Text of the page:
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Health officials say Idaho has its first heat-related deaths this year • Idaho Capital Sun
Health officials say Idaho has its first heat-related deaths this year • Idaho Capital Sun

The health department has reported the first two heat-related deaths in Idaho this year. Both deceased Idaho residents were over 60 years old.

“Please take care when you go outdoors this summer,” said Dr. Christine Hahn, medical director of the Idaho Department of Health, in a news release announcing the deaths. “Drink plenty of fluids, wear sunscreen and a brimmed hat, and be aware that temperatures can rise sharply during the day this time of year, even if it’s cool in the mornings.”

Hahn urged people to stay safe as temperatures are expected to rise to over 35 degrees Celsius or nearly 38 degrees Celsius this weekend, particularly in the southern part of the state.

Anyone can get a heat-related illness, the press release said. However, those particularly at risk are young children, the elderly and people who are overweight, have pre-existing medical conditions or are taking certain medications that affect the body’s ability to stay cool.

Be aware of the symptoms of heat-related illnesses and know how to treat them.

The most serious heat-related illness is heat stroke, which is a medical emergency.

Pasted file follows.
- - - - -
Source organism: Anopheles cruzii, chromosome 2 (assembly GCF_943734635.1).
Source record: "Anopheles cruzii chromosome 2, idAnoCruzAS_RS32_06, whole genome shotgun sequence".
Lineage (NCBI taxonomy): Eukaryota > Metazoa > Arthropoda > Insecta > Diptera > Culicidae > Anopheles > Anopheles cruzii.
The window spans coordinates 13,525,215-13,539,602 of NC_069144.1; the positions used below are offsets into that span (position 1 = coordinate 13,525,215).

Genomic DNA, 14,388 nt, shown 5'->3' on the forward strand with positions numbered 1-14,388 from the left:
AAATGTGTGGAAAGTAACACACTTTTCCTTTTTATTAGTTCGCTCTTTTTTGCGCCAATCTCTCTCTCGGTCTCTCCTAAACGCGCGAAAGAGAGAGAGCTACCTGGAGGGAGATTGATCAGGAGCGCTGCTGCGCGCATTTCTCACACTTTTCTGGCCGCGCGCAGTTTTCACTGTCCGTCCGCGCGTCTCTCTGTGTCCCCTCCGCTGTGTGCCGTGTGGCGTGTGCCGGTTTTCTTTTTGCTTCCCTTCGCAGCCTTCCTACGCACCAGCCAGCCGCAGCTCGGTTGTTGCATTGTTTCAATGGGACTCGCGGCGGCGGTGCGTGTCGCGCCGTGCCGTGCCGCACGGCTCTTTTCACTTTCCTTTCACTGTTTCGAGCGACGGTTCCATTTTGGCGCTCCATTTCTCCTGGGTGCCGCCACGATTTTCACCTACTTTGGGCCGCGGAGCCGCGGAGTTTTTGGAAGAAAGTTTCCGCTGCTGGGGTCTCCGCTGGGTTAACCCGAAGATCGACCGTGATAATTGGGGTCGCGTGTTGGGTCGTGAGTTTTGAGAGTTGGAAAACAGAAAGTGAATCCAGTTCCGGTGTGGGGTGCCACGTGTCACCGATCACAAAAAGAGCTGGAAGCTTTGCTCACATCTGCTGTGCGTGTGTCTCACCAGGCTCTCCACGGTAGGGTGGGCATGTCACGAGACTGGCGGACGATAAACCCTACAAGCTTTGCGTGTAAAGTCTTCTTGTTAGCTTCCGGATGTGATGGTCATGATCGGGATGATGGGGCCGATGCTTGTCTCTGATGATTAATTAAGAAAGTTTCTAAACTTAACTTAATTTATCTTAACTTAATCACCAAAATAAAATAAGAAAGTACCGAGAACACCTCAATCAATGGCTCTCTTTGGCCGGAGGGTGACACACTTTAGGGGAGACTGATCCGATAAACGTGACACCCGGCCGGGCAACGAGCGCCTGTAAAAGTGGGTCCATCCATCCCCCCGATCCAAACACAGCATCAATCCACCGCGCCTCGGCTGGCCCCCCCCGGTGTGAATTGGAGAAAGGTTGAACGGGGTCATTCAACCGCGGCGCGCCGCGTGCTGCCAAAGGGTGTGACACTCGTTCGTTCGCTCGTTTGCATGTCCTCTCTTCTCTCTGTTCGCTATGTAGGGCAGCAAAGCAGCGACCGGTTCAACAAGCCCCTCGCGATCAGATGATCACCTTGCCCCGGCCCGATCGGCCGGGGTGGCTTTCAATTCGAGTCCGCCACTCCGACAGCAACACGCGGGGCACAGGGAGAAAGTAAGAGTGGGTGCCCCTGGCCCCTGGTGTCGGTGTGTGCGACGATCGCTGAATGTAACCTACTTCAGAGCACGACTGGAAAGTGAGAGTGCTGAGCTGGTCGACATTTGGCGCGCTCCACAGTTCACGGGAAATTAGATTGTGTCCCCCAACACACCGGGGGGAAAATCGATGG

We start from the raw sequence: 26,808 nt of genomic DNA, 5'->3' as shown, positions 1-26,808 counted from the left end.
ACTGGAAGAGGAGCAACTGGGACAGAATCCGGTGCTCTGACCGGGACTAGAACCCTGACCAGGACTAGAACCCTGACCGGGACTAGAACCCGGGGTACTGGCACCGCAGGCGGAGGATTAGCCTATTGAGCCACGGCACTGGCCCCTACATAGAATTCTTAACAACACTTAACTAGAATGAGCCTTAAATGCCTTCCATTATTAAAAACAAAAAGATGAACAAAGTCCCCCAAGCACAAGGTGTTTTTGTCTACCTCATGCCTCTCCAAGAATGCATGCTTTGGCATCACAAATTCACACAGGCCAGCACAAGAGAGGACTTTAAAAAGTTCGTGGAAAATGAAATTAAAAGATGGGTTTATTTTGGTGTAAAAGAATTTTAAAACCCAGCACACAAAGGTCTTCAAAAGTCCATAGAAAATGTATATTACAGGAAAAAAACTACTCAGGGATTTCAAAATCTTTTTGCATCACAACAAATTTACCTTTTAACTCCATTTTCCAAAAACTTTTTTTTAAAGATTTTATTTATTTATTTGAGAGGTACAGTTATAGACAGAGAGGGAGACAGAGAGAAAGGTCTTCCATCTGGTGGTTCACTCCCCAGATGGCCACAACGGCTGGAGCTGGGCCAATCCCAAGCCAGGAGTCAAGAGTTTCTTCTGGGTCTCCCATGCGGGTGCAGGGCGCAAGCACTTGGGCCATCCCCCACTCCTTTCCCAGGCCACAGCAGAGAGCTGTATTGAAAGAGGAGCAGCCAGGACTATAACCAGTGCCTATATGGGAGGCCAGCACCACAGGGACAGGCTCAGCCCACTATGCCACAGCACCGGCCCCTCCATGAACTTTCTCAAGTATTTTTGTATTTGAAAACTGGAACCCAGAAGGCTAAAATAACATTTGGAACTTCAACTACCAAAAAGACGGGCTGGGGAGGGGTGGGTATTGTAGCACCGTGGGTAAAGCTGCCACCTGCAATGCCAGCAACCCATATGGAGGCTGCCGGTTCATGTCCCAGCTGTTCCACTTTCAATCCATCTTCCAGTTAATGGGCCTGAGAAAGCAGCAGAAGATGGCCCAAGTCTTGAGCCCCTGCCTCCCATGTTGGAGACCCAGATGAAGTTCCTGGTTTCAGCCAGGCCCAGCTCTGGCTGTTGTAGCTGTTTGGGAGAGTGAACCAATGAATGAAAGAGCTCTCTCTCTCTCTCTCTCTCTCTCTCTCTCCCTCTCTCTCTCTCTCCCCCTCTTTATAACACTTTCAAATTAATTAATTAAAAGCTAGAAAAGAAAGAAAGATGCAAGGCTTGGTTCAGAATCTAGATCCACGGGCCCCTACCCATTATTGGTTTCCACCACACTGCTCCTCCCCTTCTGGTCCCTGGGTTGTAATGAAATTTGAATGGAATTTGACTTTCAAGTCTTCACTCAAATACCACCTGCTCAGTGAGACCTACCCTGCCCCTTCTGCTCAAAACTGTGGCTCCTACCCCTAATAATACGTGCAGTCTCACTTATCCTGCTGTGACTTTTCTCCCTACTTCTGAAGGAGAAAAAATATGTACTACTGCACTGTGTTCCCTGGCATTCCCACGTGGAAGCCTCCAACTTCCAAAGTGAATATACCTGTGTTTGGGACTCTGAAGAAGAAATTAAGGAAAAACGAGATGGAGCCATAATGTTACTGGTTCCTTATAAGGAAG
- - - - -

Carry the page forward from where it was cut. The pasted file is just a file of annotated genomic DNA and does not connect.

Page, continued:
Symptoms may include:

  • high body temperature
  • hot red skin
  • Confusion or seizures
  • Nausea, dizziness and fainting

If someone is showing these symptoms and cannot get medical help quickly, health authorities urge you to call 911 immediately. Move to a cooler place and use cool, wet cloths or ice on the head, neck, armpits and groin, or soak clothing with cold water or give a cool bath to lower body temperature. Speed ​​cooling with a fan. Do not give a person with heat stroke anything to drink, as they may not be able to swallow properly and could inhale the liquid instead of swallowing it.

Heat exhaustion may occur before symptoms of heat stroke, health officials said in the release. Symptoms may include fatigue, weakness, irritability, thirst, headache, nausea, muscle cramps and cold, clammy skin. Someone experiencing these symptoms should go to a cool place, wear loose clothing, use cool cloths or a cool bath to lower body temperature, and drink cold water frequently. Get medical help right away if vomiting starts, symptoms get worse, or symptoms last for more than an hour.

The best ways to prevent heat-related illnesses, according to health authorities, are to cool down and drink plenty of fluids.

How to prevent heat-related illnesses:

  • Wear light, loose-fitting clothing
  • Limit outdoor activities to the coolest morning and evening hours.
  • If your heart starts racing and you’re gasping for air, stop the activity and move to the shade.
  • Avoid hot and heavy meals
  • Drink plenty of fluids – at least a glass of water every 15-20 minutes during moderate activity lasting less than two hours. Don’t wait until you’re thirsty to drink.
  • Avoid alcohol and drinks high in caffeine or sugar
  • Replace salt and minerals with a low-sugar sports drink. Talk to your doctor first if you are on a low-salt diet, have diabetes, high blood pressure, or other chronic conditions.
  • Wear a wide-brimmed hat, sunglasses, and sunscreen with SPF 15 or higher. Reapply sunscreen if you are outdoors for more than two hours.

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